According to Yu Luo: “If we implement the CFFS label at all food services locations on campus, we will see a large reduction in GHG emissions from food systems at UBC. Ideally, I hope that we can implement the CFFS Label in all restaurants at UBC, even at private food providers on campus that are not part of UBC Food services.

The SEEDS team and all our partners were very supportive throughout the project. They helped us find the key contact person for a specific request, implement the CFFS Label at various locations, and extract the sales data that we needed. It was fantastic to work with a team in which everyone shares the same vision and works toward the same goal“.

Finally, Yu Luo conclude on the following benefits he get from this SEEDS research community-based collaboration: “With this SEEDS opportunity, I had a chance to work with a large team. It helped me gain communication and team skills. Importantly, this project gave me an opportunity to test out behavioral interventions outside a laboratory context“.

UBC First Climate-Friendly Food System (CFFS) Label: Making Sustainable Food Choices across a multi-actor collaboration

This innovative multi-actor project was made possible thanks to the skills, passion, and commitment of the students and faculty members through a strong collaboration with Food Services supported by the Climate-Friendly Food System Action Team, working over the past years to develop, pilot and evaluate UBC’s first Climate-Friendly Food System (CFFS) Label in food outlets across UBC campus.

UBC aims to operate a climate-friendly, just and accessible food system which means reducing our GHG food systems footprint through food production, procurement, provision, consumption, waste and recovery.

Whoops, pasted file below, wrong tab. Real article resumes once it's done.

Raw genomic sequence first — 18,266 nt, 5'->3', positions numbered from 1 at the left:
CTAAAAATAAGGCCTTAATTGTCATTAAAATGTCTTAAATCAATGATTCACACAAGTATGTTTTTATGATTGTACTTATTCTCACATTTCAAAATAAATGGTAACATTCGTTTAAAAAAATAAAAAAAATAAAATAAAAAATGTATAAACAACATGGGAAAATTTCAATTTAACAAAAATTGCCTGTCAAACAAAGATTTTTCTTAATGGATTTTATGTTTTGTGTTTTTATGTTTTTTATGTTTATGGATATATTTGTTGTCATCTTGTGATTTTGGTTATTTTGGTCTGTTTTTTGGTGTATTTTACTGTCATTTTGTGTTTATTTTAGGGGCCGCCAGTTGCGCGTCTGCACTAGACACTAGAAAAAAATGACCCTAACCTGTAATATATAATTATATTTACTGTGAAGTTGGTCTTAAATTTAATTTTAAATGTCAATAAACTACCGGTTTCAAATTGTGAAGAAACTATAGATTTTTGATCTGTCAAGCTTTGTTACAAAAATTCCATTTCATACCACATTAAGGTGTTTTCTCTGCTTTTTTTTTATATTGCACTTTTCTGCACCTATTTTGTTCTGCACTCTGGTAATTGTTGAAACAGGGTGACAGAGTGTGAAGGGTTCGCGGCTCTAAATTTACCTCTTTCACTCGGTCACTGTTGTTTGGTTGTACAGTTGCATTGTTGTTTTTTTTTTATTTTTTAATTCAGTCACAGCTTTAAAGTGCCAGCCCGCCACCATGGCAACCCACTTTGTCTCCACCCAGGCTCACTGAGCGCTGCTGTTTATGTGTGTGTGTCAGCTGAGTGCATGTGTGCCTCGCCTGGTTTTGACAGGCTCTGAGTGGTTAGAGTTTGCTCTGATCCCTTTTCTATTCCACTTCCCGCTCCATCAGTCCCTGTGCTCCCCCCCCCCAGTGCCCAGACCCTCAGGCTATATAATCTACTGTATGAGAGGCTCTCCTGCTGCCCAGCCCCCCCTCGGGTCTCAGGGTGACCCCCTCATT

Climate-Friendly Food System (CFFS) Research Team Meeting Big Team for a meeting at Mercante pizzeria. The researchers say the biggest environmental impact will be to wean people off meat. Photograph: Liska Richer.

Thanks to a novel methodology developed by on of the Research team, they were able to assess greenhouse (GHG) emissions, nitrogen, and water footprint associated with UBC’s food dining halls 1655 recipes during the pilot to evaluate and inform the “climate-friendliness” of food.

Why it is crucial to create a Climate-Friendly Food System at UBC?

From a global perspective, food systems are an enormous driver of climate change and contribute to more than one-third of global GHG emissions equivalent to around 34% of emission.

Based on UBC’s overall emissions (Scope 1, 2, and 3), food emissions represent 21% of UBC’s overall emissions for 2019, accounting for over 29,000 tCO2e per year.  Based on UBC’s extended impact (scope 3 emissions), food emissions represent 31% of these emissions and are the second-highest after commuting. It is anticipated that food emissions may become UBC’s largest emissions category as other sources of UBC GHGs emissions reduce.

In an effort to tackle this, UBC’s Climate Action Plan 2030 has set a target to achieve a 50% reduction in food systems emissions by 2030 (on a 2019 baseline).


How do we determine what foods are climate-friendly?
The GHG emissions, nitrogen, and water footprints of each menu item are calculated by summing up the weight of every raw ingredient multiplied by their respective footprint factors. Ingredient footprint factors are determined according to their category in the Cool Food Calculator, which provides data on the amount of GHGs emitted during the food item’s life cycle (production, distribution, processing but excluding cooking emissions and associated food waste). Following UBC’s Climate Action Plan reduction goals for food systems, the Climate-Friendly Food Label was assigned to menu items whose composite footprint is 50% of the baseline in 2019.

The nitrogen footprint factors were provided by the Food label toolkit from Allision Leach (2016), and the water footprint factors are publicly available (Poore & Nemecek (2018)). The nitrogen and water footprint factors were recalculated for each food category in the GHG emissions factors list to maintain consistency and improve calculation efficiency.

Pilot 2: A traffic-light system has been developed for the second phase (October to January 2022) and added on some menu items at Mercante pizzeria and Open Kitchen managed by Food Services to measure the impact of a label on food choice student behaviour. Here is the poster that has been developed as complementary information to inform UBC Community on this label (Graphic design by Helen Eady, Creative Co).